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Tribute to P. Nathaniel Hardy
Hardy Healthcare, PLLC
One Phoenix Mill Lane, Suite 101
Peterborough, NH 03458
Telephone: 603-784-5266
26x26 Tribute to P. Nathaniel Hardy

Paul Nathaniel Hardy (1975-1998)

Hardy Healthcare PLLC is dedicated to the memory of my second son who had much to teach all who knew him about life, death, and spirit. "Than" became his nickname when his older brother, Seth, could not pronounce, "Nathaniel" and could only say the core of his name. In retrospect this was to become eerily prophetic.

Than was unique from his second trimester of life with excessive energy and movement. We now understand that he "marched to a different drummer." As an infant he was difficult to satisfy and as a toddler he was constantly on the go, had difficulty understanding the word 'NO' and could be riotously funny. By kindergarten he started saying and writing (on his bedroom wall) phrases that left his family wondering from where these ideas had come. Friends began to say, "He is like a little old man." Some even began to refer to him as an "old soul." In 1980 at the age of 5, while in kindergarten, he was diagnosed with a learning disorder, ADHD. Formal testing revealed a gifted IQ. Than had a strong will that matched his IQ, a challenge for both his parents and his teachers. He suffered fools poorly, which made formal education difficult for him, yet he was extremely empathetic.

Girls from a very young age loved him and paid tearful fond tribute to him at his memorial service. Hearts carved with Than's initials and those of girls mature and expand annually in trunks and limbs of sundry trees, or age in the hay loft beams of old barns in both North and South America as the years go by since his passing.

From an academic standpoint, Than barely squeaked through high school. He rode to his high school graduation on a 10 year-old two-cylinder motorcycle that he had refurbished, about the worst thing the son of a neurologist could do. Four weeks later he rode it solo all the way to Rosebud, South Dakota to spend a second summer with Lakota men who ran a summer camp for the tribal children in a valley on the banks of the Little White River. Lakota humor and Than's were one. That summer the "learning disordered" young man from upper middle-class Hingham became the carrier of a sacred pipe. He was now wise in spirit beyond any of his peers and parents.

The world, rather than college, was to be his classroom. Books, poetry, cinema, all genres of music, and travel were his texts; people were his teachers, and he in turn, became their teacher. Noah Whitelance, his mentor at Rosebud, was to later say after Than's death, that Than taught him TRUST; he learned to trust a white man for the first time and even invited him into his home. Noah scattered Than's ashes given to him under the scrub oaks next to the Little White River where they used to talk and smoke late at night while watching over the children.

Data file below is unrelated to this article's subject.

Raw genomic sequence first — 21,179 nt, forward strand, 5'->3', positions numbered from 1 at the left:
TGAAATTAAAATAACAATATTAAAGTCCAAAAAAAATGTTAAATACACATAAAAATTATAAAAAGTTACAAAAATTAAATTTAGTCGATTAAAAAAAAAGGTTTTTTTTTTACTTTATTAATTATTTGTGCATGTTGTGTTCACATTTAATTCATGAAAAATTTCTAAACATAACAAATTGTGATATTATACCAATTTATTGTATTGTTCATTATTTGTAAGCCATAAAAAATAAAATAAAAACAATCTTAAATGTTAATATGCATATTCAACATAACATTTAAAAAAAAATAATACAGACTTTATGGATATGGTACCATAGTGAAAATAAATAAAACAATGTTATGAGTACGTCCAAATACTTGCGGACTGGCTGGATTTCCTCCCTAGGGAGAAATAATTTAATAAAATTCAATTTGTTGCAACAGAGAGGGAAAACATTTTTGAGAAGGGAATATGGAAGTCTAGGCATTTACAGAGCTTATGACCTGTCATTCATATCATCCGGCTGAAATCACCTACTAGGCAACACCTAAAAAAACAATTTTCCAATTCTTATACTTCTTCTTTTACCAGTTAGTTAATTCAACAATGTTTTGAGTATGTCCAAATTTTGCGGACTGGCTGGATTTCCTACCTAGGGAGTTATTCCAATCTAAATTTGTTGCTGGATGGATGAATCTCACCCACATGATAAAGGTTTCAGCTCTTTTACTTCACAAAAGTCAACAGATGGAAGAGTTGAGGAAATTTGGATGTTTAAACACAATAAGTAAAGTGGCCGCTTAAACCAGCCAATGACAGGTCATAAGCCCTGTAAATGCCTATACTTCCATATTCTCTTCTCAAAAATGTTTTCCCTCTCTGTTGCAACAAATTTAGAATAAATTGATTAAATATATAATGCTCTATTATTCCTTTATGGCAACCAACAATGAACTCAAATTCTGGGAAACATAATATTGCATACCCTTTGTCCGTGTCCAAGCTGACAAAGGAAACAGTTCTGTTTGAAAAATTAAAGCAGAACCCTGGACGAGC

During his middle school years, Than started keeping a journal into which he wrote phrases, isolated lines of poetry, and short stories. Every moment of his life was an opportunity to learn and reflect. During the winter of 1995 he traveled through South America, using the home of a lovely high school AFS friend from San Paulo as his base. He wrote home about his “Clint Eastwood experiences from hell;” being held up by men with machine guns on at least two occasions. He climbed to Machu Pichu and spent the night illegally in the ruins in order to experience it during a full moon and write about it. This photograph (top right), one of my favorites of him, captures his happiness, impishness, and his love of adventure and of nature.

In September 1996 he entered the University of Montana in Missoula, known for its outstanding creative writing department. Montana with its freedoms, open spaces, and fly fishing would allow him to live the life of a Hemingway. He reveled in it. To support himself as much as possible, he took a part time job as a tow truck driver. His experiences were fodder for his writing. I gave him my first lap top computer when it became outdated. We started to e-mail lines of prose or poetry to each other and he awakened in me a latent interest in writing that had been smothered by my dominant and presumed more important scientific and medical pursuits. On March 17, 1998, Than died instantly while driving a tow truck in a blinding snow and sleet storm on I-90 east of Missoula trying to find a car that had slid off the highway. An eighteen-wheeler had stalled on an upgrade. He apparently never saw it.

During my last telephone conversation with him the Saturday morning before his death, we each spoke about having just heard on the radio Eric Clapton's new song, My Father's Eyes. He said, “Yah Dad, my eyes welled up with tears when I first heard it.” I knew that the son who once told me in a peak of anger to “stop trying to be my doctor, and be my father” did indeed appreciate what I had tried to do as a parent raising a truly unique and gifted individual marching to a different drum. Therefore, Hardy Healthcare PLLC is dedicated to his memory for he taught us so much about the true nature of attention, energy (life force), creativity, and spirit. In his physical absence, I suspect his spirit continues to guide me.


Paul N. Hardy

Paul N. Hardy